He cast the film with King, relatively unknown in leading man roles at the time, and a few veteran Hollywood actors, including Roddy McDowall as the meek, pistol packin’ biology teacher Terry Corrigan, pushed to the very edge. He was then able to secure a cheap shooting location (Central Technical High School on Bathurst Street, in Toronto, Ontario), and ended up casting most of the student roles with Canadian actors, including a young Michael J. Fox, who was still being credited as Michael Fox prior to his breakthrough role in Back to the Future. We’re really not too sure about that pageboy haircut of his, though. Egads!
We’ve read that the final film was so violent that the MPAA ratings board threatened the original cut of the film with an X-rating — for a rape scene and table saw-death scene in particular — and they had to be edited in order for it to receive an R-rating, but by that time Schneider — who hated the film that he’d helped write — had his name taken off the credits as one of the screenwriters of the final film.
Lester had started his career off with a bang when his debut Twilight of the Mayas (1971) took the top honors at the Venice Film Festival. He then went on to helm a bunch of mostly-forgettable drive-in movie fizzlers like Steel Arena (1973), Truck Stop Women (1974), Bobbie Jo and the Outlaw (1976) and Roller Boogie (1979), which turned out to be his breakout film, and which we told you about here.
At the time, he just a few years away from his biggest box-office successes of the 1980s, which would come later with the Stephen King-penned supernatural thriller Firestarter (1984) starring Drew Barrymore, and the Arnold Schwarzenegger mega-hit Commando (1985), which grossed over $120 million, but Lester has said that he screened his Class of 1984 at all of the studios, and everyone passed — it was deemed simply too controversial, even by his own studio, Columbia Pictures, where he had a production deal at the time.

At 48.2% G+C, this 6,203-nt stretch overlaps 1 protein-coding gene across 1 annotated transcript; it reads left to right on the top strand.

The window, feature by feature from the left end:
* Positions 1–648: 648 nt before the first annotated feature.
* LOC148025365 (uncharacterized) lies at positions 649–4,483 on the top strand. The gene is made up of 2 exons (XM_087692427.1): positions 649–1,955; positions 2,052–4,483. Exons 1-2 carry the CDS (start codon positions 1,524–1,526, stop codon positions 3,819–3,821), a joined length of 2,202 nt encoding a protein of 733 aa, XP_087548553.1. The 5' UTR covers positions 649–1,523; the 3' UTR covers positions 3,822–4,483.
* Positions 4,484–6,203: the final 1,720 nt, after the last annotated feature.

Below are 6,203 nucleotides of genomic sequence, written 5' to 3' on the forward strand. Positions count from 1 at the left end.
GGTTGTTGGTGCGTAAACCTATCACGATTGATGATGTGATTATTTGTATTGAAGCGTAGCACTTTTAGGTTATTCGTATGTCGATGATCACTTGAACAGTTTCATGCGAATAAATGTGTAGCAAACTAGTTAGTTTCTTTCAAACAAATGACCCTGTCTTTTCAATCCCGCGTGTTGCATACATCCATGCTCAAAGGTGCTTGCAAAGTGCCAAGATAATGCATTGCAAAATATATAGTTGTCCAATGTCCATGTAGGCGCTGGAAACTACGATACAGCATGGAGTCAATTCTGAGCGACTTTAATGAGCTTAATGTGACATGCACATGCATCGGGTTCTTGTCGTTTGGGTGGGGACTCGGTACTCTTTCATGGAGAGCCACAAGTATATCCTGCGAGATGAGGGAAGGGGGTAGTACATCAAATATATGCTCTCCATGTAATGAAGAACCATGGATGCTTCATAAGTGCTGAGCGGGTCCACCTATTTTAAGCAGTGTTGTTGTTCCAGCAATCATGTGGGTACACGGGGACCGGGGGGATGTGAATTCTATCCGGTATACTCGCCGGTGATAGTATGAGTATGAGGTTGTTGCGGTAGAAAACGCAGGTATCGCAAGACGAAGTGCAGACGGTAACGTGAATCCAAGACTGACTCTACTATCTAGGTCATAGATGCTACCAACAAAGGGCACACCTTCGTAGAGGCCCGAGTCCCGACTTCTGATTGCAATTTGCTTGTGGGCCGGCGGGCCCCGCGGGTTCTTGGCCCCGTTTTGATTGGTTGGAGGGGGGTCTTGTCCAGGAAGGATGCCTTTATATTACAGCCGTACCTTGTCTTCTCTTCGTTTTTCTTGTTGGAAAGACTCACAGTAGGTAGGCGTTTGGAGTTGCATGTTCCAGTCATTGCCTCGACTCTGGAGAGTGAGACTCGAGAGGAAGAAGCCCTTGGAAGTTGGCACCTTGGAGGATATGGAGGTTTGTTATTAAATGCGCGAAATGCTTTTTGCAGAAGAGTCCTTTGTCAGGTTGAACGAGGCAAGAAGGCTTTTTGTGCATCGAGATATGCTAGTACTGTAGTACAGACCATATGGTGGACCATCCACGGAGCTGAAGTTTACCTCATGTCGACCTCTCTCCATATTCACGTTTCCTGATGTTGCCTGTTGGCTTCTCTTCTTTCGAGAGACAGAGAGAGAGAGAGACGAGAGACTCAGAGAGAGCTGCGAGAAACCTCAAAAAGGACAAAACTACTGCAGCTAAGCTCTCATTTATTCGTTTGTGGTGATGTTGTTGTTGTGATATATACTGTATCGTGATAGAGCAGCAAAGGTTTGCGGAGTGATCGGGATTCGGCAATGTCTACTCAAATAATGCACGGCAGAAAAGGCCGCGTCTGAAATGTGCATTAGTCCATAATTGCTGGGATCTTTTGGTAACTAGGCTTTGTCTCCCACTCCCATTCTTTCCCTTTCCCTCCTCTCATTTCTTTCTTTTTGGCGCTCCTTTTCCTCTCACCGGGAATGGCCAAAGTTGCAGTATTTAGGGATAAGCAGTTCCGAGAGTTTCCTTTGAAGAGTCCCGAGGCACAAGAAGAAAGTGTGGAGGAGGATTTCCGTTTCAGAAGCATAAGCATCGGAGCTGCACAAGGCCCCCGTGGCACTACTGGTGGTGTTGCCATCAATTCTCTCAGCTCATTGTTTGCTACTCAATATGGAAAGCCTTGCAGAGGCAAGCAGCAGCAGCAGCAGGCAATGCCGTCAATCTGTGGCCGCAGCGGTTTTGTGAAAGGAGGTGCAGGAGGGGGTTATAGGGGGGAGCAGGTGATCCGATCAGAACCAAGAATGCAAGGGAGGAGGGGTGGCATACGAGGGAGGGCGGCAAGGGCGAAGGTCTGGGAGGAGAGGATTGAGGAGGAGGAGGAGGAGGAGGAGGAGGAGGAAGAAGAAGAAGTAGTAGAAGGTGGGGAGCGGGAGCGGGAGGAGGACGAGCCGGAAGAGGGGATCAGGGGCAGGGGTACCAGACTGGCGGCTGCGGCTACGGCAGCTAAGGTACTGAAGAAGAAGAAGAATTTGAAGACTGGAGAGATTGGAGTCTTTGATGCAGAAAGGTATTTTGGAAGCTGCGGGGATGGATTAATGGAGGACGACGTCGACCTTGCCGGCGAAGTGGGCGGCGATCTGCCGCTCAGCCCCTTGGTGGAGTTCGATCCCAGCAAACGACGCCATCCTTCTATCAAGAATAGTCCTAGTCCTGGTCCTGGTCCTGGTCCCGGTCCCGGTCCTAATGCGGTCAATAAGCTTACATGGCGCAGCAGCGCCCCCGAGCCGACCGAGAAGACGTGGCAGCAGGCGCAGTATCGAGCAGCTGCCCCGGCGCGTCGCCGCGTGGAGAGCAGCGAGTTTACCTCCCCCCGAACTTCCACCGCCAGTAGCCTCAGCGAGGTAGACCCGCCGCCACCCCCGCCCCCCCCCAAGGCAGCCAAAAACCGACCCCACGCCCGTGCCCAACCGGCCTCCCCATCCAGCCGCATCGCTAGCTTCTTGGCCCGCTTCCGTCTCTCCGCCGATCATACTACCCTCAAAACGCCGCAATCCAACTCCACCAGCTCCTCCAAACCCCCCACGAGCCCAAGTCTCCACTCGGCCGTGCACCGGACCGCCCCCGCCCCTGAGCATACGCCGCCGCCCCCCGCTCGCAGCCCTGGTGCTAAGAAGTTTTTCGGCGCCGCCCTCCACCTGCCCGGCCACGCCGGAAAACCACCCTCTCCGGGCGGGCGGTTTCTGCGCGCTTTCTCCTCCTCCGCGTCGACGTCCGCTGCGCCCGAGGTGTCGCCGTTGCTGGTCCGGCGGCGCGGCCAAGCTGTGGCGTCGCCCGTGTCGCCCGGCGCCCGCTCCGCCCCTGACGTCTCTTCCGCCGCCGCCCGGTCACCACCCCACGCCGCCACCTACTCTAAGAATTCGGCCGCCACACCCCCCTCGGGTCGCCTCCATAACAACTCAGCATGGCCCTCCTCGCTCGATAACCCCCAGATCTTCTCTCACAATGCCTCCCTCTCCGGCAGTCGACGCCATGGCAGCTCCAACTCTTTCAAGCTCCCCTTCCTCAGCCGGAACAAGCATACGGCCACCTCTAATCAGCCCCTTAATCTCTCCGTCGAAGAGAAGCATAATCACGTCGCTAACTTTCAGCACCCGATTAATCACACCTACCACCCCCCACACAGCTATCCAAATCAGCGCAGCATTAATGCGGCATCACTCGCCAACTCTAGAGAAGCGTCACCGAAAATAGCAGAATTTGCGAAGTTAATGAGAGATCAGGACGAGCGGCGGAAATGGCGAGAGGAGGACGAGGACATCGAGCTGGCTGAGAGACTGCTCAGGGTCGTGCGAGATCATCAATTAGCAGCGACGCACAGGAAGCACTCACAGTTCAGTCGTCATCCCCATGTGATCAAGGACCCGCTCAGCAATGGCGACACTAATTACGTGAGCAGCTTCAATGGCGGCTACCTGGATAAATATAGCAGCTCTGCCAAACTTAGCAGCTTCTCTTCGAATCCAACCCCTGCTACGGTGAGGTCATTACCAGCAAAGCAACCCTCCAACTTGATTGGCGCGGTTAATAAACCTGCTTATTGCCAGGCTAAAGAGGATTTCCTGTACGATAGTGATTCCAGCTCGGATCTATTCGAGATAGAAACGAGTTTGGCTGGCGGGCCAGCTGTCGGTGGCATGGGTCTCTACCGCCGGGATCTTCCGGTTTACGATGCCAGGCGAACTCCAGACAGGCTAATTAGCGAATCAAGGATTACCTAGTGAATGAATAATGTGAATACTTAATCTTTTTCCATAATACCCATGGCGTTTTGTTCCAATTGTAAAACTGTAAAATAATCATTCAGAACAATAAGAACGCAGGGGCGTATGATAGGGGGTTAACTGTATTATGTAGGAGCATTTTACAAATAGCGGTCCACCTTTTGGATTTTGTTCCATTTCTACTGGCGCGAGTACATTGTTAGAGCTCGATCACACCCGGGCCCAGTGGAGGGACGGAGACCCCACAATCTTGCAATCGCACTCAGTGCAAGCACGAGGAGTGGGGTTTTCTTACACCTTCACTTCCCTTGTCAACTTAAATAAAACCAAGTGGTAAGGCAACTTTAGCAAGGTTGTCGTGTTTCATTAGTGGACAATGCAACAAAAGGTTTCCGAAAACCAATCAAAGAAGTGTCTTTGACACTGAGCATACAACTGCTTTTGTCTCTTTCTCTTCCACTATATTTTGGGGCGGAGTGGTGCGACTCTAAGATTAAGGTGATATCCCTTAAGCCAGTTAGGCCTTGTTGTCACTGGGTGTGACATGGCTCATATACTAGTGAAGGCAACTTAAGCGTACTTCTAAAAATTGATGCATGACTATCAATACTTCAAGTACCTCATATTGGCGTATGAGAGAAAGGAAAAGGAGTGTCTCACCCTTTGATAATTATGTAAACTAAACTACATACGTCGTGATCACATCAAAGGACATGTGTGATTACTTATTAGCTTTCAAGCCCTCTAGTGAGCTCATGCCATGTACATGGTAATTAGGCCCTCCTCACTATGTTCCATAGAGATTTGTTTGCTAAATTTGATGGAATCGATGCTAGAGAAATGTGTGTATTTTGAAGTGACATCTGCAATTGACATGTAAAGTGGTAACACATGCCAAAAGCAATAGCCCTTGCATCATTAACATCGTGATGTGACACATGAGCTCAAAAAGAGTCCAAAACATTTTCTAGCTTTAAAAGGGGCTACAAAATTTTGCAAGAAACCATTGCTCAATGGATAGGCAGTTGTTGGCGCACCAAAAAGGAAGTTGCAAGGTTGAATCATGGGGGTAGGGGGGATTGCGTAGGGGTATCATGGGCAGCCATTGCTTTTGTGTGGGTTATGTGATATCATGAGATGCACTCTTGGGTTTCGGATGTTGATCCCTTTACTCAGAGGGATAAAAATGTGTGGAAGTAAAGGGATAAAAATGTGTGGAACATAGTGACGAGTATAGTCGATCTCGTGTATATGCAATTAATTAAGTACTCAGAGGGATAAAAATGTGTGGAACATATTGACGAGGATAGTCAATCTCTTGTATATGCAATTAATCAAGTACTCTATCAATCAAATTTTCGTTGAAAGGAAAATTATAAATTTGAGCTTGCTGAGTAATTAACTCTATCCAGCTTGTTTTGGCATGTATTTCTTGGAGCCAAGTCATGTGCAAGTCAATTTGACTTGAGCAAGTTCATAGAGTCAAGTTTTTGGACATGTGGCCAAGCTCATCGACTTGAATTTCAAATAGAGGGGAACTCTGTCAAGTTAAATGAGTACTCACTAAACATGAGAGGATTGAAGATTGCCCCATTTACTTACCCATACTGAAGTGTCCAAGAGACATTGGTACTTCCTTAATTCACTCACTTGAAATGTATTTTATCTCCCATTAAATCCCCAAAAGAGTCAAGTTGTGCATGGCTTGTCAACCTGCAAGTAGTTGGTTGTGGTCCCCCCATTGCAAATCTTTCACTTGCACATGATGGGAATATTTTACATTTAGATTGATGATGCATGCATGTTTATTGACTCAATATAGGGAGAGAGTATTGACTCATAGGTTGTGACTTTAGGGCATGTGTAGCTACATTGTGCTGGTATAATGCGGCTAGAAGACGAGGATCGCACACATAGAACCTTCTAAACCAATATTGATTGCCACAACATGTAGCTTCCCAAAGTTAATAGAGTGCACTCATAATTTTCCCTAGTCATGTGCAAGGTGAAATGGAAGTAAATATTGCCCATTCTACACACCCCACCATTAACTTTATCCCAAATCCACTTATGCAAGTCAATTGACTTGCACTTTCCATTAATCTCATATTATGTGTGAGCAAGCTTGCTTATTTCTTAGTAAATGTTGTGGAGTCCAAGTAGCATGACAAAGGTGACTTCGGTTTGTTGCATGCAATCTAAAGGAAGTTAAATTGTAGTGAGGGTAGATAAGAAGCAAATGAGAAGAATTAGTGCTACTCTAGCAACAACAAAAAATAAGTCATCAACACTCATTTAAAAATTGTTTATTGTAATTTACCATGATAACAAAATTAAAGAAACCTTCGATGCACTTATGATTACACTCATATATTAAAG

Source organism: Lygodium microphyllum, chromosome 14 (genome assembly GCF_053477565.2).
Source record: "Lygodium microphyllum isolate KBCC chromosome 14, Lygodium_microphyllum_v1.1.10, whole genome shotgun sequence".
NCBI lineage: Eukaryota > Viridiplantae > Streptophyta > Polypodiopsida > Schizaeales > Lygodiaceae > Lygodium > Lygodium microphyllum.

Then the film became a big hit at Cannes Film Festival, and Roger Ebert wrote about it in the Chicago Sun-Times on May 31, 1982, saying that Class of 1984 boasted “a strong story,” and was “well-acted, confidently directed, exciting, moving and controversial.”
Lester figured the studios would give it another look, with good advance praise and being a hit at Cannes, but American audiences were just not ready for the film, at least that’s what he was told. It wasn’t “mainstream” enough, apparently.
Frank Mancuso of Paramount Pictures told Lester his company would distribute the film if he could do a test screening, in his neighborhood in New Jersey, along with teenage sex romp Porky’s, which was becoming a breakout film at the time. It may have been Mancuso or the owner of the theater who then came up with the idea for an advertisement that said all 12-year old boys were going to be admitted free to the screening.
Only, it turned out that 12-year old boys weren’t big fans of the movie either, and they let Mancuso know and Lester says they even threw things at him in the movie theater lobby.
Lester has said that Warner Brothers were the next company interested in picking up the film if he could help them secure distribution, so he then brought the film to United Artists’s president Sal Hasinine, who was able to see it screened at his home on Long Island. He made a deal to buy the film that same night, yanking it away from Warners and giving Lester a half-million dollar advance.
United Artists then ended up pulling the movie they had screening that summer in United Artists-owned theaters across the country; they had a movie that wasn’t doing very well and so UA put Class of 1984 up on the screens instead of the Dolly Parton-starring Best Little Whorehouse in Texas, which just happened, as it turned out, to be a Warner Brothers film.
Somewhat surprisingly, when Class of 1984 opened on August 20, 1982, it did very well, a boffo box-office number one hit that summer in New York theaters on its way to becoming the #1 U.S. box-office draw in ’82, and the top-grossing film in many major markets around the world.
The film did much better in theaters than 1979’s Rock ‘N’ Roll High School and Over The Edge had both done, just a few years earlier, and we’ll have to watch the film later to see how if Class of 1984 is as memorable as we remember it was. We know we’re not going to forget the haircuts any time soon.